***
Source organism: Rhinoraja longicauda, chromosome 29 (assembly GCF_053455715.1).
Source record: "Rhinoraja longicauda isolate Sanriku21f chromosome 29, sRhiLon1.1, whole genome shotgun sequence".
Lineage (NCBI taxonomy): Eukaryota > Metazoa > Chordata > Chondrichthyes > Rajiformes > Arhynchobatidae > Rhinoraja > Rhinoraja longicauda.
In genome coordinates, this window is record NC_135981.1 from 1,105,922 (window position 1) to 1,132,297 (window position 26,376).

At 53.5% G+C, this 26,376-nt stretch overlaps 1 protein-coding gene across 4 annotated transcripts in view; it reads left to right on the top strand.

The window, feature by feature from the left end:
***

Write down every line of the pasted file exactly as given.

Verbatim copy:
Source organism: Rhinoraja longicauda, chromosome 29 (assembly GCF_053455715.1).
Source record: "Rhinoraja longicauda isolate Sanriku21f chromosome 29, sRhiLon1.1, whole genome shotgun sequence".
Lineage (NCBI taxonomy): Eukaryota > Metazoa > Chordata > Chondrichthyes > Rajiformes > Arhynchobatidae > Rhinoraja > Rhinoraja longicauda.
In genome coordinates, this window is record NC_135981.1 from 1,105,922 (window position 1) to 1,132,297 (window position 26,376).

At 53.5% G+C, this 26,376-nt stretch overlaps 1 protein-coding gene across 4 annotated transcripts in view; it reads left to right on the top strand.

The window, feature by feature from the left end: